2018 Weingut Spreitzer, Riesling Trocken, Hallgartener Buntschiefer, Rheingau Germany.
One of my secret favorites of this vintage in Germany is Weingut Spreitzer’s awesome and hellishly good Hallgartener “Buntschiefer” dry Riesling, in fact I think it is on par with the top GG’s in this year, its full of power and concentration, but with the winery’s signature open nature and remarkable finesse. The Spreitzer estate, also known as Josef Spreitzer, founded in 1641, is one of the Rheingau’s oldest private wine growers and when Bernd and Andreas were the Gault Millau’s Discovery of the Year Award recipients in 2001 they got a chance to show the world what can do, and with every vintage since have raised their game. In a recent tasting of their lineup in San Francisco, hosted by Riesling guru Terry These, Spreitzer’s famed importer, I found the wines, especially their upcoming 2018 releases to have even got better. The estate lies in the middle Rhein, where the river is at it’s widest point, this creates a unique climate and gives the area an almost lake effect and the terroir here is dramatically different from area parts of the Rheingau with a vast array of soils and elevations to work with. Around the winery itself, near Oestrich, set in the vines, it is mostly loam and loess with their Lenchen and Rosengarten crus showing deep perfumes and exotic fruits. Also in Oestrich, at the Hallgarten is their plot up high on the slopes, where the Buntschiefer comes from, it sits at close to 300 meters up on a combination of colored slate, quartzite and loess, which gives the Riesling mineral tones, flinty spice, yellow fruits and textural density, and of which Theise adds, it’s like sort of Graacher Himmelreich echo, mutsu apples, scree and slate, and the wine is yummy, gentle and suave. (who could argue?)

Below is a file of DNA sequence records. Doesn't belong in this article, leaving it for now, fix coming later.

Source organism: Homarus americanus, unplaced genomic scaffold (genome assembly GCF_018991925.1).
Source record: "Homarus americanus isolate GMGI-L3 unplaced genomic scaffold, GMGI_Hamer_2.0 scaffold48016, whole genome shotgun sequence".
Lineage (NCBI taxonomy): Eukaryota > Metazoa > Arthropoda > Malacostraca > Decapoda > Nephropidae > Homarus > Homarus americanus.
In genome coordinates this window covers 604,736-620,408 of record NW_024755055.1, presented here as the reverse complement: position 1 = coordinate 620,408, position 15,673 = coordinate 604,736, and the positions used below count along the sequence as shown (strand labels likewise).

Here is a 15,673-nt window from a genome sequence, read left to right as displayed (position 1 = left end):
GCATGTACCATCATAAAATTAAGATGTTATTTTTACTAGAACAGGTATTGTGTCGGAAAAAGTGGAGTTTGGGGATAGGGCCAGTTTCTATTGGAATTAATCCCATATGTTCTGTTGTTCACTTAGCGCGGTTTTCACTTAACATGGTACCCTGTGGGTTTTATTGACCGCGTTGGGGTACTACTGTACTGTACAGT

In the cellar, as noted by Theise, Spreitzer strives to maintain fruit purity and finesse by clarifing the must by gravity for 24 hours after a whole-cluster pressing, then allowing the wines to rest on their gross lees and only with a light filtering once. The Spreitzers employ a long sponti (natural yeast) fermentation, and extended lees ageing to protect the juice from oxidation, with most of the serious Cru wines like this one, aging in 1200 liter casks of German oak, known as stückfass. The grapes are grown using organic principles where achievable and all with sustainable viticulture as natural as possible and includes alternating cover crops of herbs, greens, and lentils in the summer with grains in the winter. This Buntschiefer Riesling Trocken comes from mature Erste Gewachs (Premier Cru) vines and this 2018 is wonderfully balanced with the slate really giving it an extra level of complexity and stony intensity with layers of weightless fruit, but with structured extract, showing green apple, apricot, yellow peach, snappy crystalized ginger, kumquat, brisk lime and a touch of papaya along with rosewater, verbena, citron and loads of spice, wet shale/rock and salinity. This is gorgeous wine that is just beginning its journey to greatness and I look forward to seeing what happens here with some cellar time, but for the quality and reasonable price you’d be forgiven if you wanted to enjoy a few bottles on the fresher side, especially on a warm day and or with lightly spiced Asian cuisine and or preferably with fresh high end sashimi. This one is a rather special bottling to look for, but don’t overlook the basic Estate Trocken either, it is one of the best values in the Rheingau as well as the stunning old vine Feinherb(s) which I will review soon as well!
($25 Est.) 94 Points, grapelive